´ Steel Curtain Rising: The Steelers and Free Agency, How Times Have Changed

Screwed by Bloggers Polling, Again

Folks, it looks like Blogger's polling has decided to stop working. We had a good poll on the Steelers draft which suddenly got dropped to zero.

Guess you get what you pay for on these free platforms. Thanks to all those who voted.

Sunday, May 10, 2009

The Steelers and Free Agency, How Times Have Changed

Last Friday Ed Bouchette wrote a very interesting article on how, unlike Larry Foote, most Steelers want to stay in Pittsburgh.

Bouchette’s on to something. Chris Kemoeatu took less money to stay with the Steelers. James Harrison was course to hit the open market in an uncapped year, but he pushed to stay. James Farrior could have played out the final year of his deal and cashed in, he opted to resign.

It wasn’t always like this, as a brief stroll down memory lane reveals.

“…I want to stay in Pittsburgh, but really, it’s not up to me….”

During the 1990’s Steelers Nation heard some variant of the above quote from soon-to-be free agents and free agents alike. (If memory serves, Yancy Thigpen was the one who actually said, “I want to stay in Pittsburgh, but really, it’s not up to me.”)

While the Rooneys took a lot of flack for letting so many free agents get away, the truth is they were pioneers in managing free agency and the salary cap. They excelled at identifying the players essential to winning, and signing them long before they reached free agency. Dermonti Dawson, Greg Lloyd, Barry Foster, and Rod Woodson were among the heavy hitters who Steelers management kept off of the open market.

This didn’t keep the fans, or the press, from focusing on the ones that got away.

Starting in 1993, the Steelers refused to negotiate contracts during the regular season. Players knew that this meant that if they didn’t get a deal before opening day, they were as good as gone.

That was Carnell Lake’s interpretation, and after he left he openly talked of playing 1998 with a sort of bitter resignation it would be his last in Pittsburgh.

Lake’s sentiment is understandable. To a point.

In many cases players’ memories suddenly got short when they hit free agency. Dan Rooney himself admits that they made a mistake in letting Rod Woodson get away. Not only was it a mistake, but the way in which they let him go was a mistake.

Woodson wasn’t happy about it, but he also seemed to forget that the summer prior to his final season the Steelers had offered him a much more lucrative deal than he ended up getting from San Francisco as a free agent.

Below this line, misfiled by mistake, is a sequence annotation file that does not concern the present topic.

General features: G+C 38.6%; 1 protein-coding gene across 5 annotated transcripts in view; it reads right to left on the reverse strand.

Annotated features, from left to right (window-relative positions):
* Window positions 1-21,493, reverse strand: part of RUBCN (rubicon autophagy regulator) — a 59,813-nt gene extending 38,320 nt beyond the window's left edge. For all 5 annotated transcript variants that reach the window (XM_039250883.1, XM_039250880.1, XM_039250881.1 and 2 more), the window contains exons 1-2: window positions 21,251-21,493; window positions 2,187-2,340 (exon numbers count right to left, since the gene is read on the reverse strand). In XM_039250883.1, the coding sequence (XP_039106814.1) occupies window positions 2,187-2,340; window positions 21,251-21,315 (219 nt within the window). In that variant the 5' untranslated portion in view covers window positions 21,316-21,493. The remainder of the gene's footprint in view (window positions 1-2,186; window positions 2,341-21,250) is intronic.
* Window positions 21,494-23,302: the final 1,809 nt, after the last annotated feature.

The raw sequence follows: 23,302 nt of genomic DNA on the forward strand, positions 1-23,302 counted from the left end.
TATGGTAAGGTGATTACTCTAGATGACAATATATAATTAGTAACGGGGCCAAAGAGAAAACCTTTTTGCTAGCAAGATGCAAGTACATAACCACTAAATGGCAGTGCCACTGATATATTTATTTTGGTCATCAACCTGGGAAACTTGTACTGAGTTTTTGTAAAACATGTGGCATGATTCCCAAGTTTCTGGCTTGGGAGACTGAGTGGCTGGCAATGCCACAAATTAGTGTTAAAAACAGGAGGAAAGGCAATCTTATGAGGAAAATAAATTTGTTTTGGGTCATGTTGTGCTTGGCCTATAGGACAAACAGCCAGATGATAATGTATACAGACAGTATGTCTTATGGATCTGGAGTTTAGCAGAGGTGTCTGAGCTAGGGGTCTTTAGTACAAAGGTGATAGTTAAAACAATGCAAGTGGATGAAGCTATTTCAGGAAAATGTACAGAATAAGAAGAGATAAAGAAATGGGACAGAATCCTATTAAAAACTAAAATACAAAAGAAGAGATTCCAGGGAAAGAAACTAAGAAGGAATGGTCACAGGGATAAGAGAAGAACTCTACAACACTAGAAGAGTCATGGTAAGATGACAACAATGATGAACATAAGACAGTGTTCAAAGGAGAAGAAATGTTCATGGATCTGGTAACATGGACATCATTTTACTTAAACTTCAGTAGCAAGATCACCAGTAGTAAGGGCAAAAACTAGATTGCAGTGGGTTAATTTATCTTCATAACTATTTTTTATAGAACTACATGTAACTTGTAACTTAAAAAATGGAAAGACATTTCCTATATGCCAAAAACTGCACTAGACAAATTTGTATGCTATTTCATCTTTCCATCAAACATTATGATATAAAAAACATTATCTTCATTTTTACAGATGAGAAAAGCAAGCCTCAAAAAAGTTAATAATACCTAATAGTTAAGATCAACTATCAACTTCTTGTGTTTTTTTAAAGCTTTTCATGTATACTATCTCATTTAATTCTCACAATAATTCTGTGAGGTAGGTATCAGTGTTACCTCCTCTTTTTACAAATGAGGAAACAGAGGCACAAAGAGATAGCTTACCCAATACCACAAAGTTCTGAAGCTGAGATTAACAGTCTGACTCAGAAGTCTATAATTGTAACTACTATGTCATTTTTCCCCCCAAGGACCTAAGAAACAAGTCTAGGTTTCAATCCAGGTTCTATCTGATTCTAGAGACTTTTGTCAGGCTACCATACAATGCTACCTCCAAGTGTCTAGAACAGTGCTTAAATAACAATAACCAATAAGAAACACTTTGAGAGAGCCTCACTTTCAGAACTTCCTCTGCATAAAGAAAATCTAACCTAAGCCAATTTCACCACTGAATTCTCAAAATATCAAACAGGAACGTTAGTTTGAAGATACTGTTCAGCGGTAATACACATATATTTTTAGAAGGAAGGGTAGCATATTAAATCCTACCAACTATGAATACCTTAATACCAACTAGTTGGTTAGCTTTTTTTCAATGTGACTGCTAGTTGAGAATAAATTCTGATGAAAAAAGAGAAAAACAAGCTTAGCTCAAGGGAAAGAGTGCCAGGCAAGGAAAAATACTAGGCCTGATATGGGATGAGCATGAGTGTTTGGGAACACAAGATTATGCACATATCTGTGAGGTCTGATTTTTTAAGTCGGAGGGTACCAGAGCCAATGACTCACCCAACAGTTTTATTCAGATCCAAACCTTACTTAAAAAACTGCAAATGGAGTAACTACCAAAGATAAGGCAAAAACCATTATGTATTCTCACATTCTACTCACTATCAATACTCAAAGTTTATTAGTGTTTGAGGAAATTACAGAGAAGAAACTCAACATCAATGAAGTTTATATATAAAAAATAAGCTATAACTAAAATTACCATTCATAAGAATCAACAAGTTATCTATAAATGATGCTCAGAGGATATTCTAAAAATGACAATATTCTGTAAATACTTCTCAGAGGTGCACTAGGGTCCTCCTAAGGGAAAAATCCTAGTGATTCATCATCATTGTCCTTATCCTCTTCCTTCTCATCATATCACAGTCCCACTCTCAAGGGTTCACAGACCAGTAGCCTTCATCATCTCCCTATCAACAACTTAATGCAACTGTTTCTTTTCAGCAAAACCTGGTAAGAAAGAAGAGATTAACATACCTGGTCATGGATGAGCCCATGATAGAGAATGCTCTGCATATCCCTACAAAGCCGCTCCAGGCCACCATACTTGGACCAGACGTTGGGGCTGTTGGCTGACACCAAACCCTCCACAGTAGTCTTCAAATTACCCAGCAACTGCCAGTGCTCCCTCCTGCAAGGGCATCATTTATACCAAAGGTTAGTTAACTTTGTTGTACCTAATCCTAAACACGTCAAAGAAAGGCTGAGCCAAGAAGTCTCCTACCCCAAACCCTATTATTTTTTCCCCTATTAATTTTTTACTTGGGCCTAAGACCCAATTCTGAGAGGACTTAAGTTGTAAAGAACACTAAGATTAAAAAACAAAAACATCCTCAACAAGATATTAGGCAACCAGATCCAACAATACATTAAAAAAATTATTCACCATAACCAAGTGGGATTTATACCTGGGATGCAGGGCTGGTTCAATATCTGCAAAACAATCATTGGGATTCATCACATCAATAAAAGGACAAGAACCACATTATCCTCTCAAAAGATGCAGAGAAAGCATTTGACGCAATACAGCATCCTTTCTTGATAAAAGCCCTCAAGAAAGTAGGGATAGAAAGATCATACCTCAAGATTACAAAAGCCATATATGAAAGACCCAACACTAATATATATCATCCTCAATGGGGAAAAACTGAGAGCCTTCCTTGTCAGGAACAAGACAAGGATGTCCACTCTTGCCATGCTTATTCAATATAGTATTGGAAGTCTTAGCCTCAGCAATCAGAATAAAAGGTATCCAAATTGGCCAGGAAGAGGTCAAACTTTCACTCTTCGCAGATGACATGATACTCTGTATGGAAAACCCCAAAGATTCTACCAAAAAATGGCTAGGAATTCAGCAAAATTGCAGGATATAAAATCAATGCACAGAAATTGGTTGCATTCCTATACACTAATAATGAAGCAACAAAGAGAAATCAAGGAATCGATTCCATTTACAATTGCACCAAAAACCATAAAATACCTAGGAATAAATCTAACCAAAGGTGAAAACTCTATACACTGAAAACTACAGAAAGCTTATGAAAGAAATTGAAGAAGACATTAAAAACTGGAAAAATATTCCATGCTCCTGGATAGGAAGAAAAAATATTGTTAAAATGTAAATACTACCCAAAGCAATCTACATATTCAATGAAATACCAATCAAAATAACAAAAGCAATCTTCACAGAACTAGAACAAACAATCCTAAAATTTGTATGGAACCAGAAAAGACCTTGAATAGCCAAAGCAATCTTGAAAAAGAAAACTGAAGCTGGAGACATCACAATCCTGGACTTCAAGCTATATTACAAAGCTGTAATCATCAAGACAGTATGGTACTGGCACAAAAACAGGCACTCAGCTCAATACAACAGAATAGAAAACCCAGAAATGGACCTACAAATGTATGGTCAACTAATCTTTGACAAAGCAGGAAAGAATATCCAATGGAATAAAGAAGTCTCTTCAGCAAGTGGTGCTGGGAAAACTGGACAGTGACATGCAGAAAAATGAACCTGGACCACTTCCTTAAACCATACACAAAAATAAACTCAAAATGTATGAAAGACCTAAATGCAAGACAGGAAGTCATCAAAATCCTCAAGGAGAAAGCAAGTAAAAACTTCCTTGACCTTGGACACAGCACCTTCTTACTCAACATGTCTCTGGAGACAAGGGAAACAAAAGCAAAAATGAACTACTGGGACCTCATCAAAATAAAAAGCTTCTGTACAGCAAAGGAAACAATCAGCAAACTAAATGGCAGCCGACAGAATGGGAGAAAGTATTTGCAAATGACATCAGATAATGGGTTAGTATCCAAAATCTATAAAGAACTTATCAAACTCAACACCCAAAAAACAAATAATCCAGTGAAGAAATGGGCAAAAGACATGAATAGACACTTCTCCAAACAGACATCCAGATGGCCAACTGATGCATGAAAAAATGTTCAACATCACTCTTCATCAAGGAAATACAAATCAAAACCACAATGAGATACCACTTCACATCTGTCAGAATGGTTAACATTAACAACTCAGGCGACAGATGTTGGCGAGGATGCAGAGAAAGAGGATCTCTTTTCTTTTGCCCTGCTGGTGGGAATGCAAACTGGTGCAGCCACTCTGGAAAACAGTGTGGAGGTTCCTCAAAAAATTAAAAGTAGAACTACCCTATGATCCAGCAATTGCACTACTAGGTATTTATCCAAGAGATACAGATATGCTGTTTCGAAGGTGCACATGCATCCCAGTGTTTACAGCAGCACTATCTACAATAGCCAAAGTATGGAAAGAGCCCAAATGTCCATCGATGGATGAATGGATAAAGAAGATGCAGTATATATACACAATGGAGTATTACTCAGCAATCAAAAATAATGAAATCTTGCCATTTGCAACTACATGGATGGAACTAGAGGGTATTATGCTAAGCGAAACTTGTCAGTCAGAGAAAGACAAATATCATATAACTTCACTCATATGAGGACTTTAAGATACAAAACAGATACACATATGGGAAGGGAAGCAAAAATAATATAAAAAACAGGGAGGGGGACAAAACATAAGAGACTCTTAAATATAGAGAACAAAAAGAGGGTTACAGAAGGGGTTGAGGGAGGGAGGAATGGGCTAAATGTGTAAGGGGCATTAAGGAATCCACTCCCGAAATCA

Neil O’Donnell was of course the most egregious case, openly stating something along the lines that he would “take less money to stay in Pittsburgh before going to a bad team.” That was October 1995. In February 2006 O’Donnell turned down a competitive offer from the defending AFC Champion Steelers to go to the 1-15 Jets... He never started a full season again.

Why the Change?

The biggest reason for the change is Heinz Field, which gave the Steelers revenues to better compete in the free agent market. But the departure of Tom Donahue also had something to do with it. Donahue deserves equal credit with Bill Cowher and Dan Rooney for keeping the Steelers competitive during the early years of free agency.

But Donahue’s attitude towards departing free agents was not always helpful. Shortly after leaving the Steelers, Kevin Greene, Rod Woodson, and Eric Green found themselves on the free agent market again, and each expressed a desire to come back. Donahue was dismissive, going as far to say “we’re not in the salvation army.”

Kevin Greene played several more productive years in Carolina, and Rod Woodson could have really helped the Steelers in the late 1990's and early part of this decade.

Kevin Colbert, in contrast, has a much more practical view that accepts that players who leave are making business decisions. He has also welcomed back former players such as Myron Bell, Ainsley Battles, and Tom Myslinski.

It is impossible to measure the impact of this change in philosophy, but it certainly seems to have helped the team navigate free agency.

Watch Tower: A Couple of Slip Ups

Bouchette’s article also contained a couple of minor inaccuracies. He compared Larry Foote’s situation to Adrian Cooper, who played tight end behind Eric Green in the early 1990’s, saying that the Steelers traded him to Minnesota because he was unhappy with his salary.

While that’s technically true, Cooper’s comments in the aftermath of the Steelers playoff loss to Joe Montana’s Kansas City Chiefs supplied the Steelers prime motive for dealing him. When questioned about what had been a sub-par season, Cooper claimed that if his salary had been higher, his performance would have been better.

Upon hearing that Tom Donahue is reported to have said, “if that is true then he has just played his final game as a Pittsburgh Steeler.”

The other issue revolves around Greg Lloyd. Bouchette lumped him in with free agents who wanted to stay but were forced to go. Again, it is true that Lloyd wanted to stay, but the Steelers let him go when he still had 2 years left on his contract.

Steel Curtain Rising's Watch Tower takes a critical look at those who cover the Steelers. Click here to read more Watch Tower entries.

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